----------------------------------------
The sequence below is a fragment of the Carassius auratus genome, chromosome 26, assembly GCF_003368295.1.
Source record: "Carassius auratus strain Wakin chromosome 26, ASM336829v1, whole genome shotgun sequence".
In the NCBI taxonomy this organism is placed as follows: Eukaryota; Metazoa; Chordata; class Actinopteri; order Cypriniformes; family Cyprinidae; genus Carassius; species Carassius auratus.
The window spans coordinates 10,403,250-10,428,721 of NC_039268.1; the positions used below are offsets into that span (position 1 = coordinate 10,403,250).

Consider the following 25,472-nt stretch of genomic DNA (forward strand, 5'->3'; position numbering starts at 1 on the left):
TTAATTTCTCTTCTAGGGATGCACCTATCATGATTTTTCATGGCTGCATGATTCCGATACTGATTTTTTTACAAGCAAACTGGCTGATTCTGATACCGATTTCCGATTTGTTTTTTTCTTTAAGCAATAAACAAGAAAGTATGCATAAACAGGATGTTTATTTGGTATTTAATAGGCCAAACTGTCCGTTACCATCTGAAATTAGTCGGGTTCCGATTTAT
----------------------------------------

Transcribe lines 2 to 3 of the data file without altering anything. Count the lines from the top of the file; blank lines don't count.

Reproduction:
Source record: "Carassius auratus strain Wakin chromosome 26, ASM336829v1, whole genome shotgun sequence".
In the NCBI taxonomy this organism is placed as follows: Eukaryota; Metazoa; Chordata; class Actinopteri; order Cypriniformes; family Cyprinidae; genus Carassius; species Carassius auratus.